By: Brooke Kargman, Associate Staff

Media has the transformative ability to turn anonymous pursuits into vastly supported missions.  For Adnan Syed, Serial podcast has played the part of a catalyst in bringing his questionable conviction to the attention of the Maryland Court of Special Appeals.[1]

Debuting in October 2014, Serial began sharing the story of Adnan Syed, who was convicted for the 1999 murder of his ex-girlfriend, Hae Min Lee, and is currently serving a life sentence plus thirty years.[2]  The twelve episodes pieced together the minutiae of the case exposing the unnerving partiality and inconsistencies within the investigation and the trial.  Each episode has been downloaded approximately 3.4 million times making Serial the most downloaded podcast in history.[3]

No eyewitnesses and not a single piece of physical evidence tied Syed to the murder.[4]  It was the prosecutor’s lead witness, Jay Wilds, who testified to helping him bury the body, that ultimately lead to Syed’s conviction.[5]  Wilds has changed his story numerous times and even conceded that he had lied on the stand.[6]  A former classmate who has provided an alibi for Syed, at the time prosecutors claim he was committing the murder, was never asked to testify during trial.[7]  Additionally, Syed’s counsel never sought a plea deal from the prosecutor.[8]

Over the span of twelve years, Syed has attempted to appeal his conviction three times claiming ineffective assistance of counsel and an unfair trial.[9]  Two months after the final episode aired, the Maryland Court of Special Appeals has granted Syed an appeal.[10]  As evidence of the media’s vast captive audience, news of the appeal became a trending topic on Facebook.[11]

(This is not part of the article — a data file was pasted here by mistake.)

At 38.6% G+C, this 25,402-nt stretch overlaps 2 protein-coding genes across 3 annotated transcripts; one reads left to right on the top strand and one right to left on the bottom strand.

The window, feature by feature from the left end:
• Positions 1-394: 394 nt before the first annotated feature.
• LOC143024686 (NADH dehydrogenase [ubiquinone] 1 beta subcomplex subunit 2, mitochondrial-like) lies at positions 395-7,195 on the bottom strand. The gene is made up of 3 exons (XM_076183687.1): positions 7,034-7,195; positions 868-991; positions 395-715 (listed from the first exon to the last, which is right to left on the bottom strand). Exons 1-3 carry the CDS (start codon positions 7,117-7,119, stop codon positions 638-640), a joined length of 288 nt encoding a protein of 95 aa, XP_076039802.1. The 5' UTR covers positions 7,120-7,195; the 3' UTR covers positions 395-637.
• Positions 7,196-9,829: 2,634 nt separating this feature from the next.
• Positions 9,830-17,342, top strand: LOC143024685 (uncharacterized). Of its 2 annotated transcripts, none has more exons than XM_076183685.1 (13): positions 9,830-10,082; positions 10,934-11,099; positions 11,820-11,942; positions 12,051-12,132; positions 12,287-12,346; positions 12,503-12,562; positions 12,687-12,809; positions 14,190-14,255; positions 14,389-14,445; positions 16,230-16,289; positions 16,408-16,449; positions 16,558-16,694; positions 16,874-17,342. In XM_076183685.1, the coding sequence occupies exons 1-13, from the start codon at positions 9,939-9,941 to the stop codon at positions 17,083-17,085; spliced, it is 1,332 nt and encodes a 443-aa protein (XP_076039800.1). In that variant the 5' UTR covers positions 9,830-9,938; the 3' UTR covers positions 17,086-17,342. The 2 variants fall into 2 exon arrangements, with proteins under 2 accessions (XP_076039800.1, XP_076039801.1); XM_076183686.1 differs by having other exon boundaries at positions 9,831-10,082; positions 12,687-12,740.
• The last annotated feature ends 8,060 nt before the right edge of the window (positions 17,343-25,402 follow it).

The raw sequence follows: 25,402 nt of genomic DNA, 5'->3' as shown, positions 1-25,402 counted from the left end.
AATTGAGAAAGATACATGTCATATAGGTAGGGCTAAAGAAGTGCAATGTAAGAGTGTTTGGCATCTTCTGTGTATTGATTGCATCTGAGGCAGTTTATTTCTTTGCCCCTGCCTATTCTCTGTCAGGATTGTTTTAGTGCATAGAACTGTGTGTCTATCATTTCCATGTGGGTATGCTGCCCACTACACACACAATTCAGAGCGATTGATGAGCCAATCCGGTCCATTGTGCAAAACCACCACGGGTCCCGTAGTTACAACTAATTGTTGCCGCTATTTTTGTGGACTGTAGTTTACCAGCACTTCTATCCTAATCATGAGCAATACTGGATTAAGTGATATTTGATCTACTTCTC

There are many incarcerated persons who maintain their innocence and whose cases remain unknown and unpublicized.  You could say Adnan Syed is lucky that a radio producer zealously investigated his case and that his case was chosen as the story for Serial’s first season.[12]  It is concerning to think, though, that had Serial not broadcasted his story, he may never have been given the chance to appeal his conviction.serial-social-logo


[1] Serial, (last visited Feb. 24, 2015).

[2] See id.; Abby Phillip, Md. Court Allows Adnan Syed to Proceed With Appeal in ‘Serial’ Case, The Washington Post (Feb. 7, 2015),

[3] Justin George, State: ‘Serial’ Murder Case Should Not Be Reopened, The Baltimore Sun (Jan. 14, 2015),

[4] Id.

[5] Phillip, supra note 2; George, supra note 3.

[6] Catie Talarski, Rabia Chaudry: “Serial” Had Impact On Adnan Syed’s Appeal, WNPR (Feb. 10, 2015),

[7] See Phillip, supra note 2 (“Asia McClain,… who attended Woodlawn High School… with Syed, claims in letters that she wrote him in 1999 while he was in jail, and in a new affidavit filed in January, that she remembered speaking to Syed at the public library next to their school at the time…”); Jessica Glenza, Serial: Maryland Special Appeals Court Grants Rare Hearing to Adnan Syed, The Guardian (Feb 7, 2015, 1:39 PM),

[8] George, supra note 3 (“Syed said that he asked Gutierrez to see what prosecutors would offer as a plea deal, and that she told him there was none when she had never asked prosecutors about it. A prosecutor testified… that Gutierrez never approached him about a plea deal.”).

[9] See Talarski, supra note 6; George, supra note 3.

[10] See Talarski, supra note 6.

[11] George, supra note 3.

[12] Serial, (last visited Feb. 24, 2015) (“Sarah Koenig, who hosts Serial… she’s been sorting through box after box (after box) of legal documents and investigators’ notes, listening to trial testimony and police interrogations, and talking to everyone she can find who remembers what happened between Adnan Syed and Hae Min Lee… In Season One of Serial, she looks for answers.”).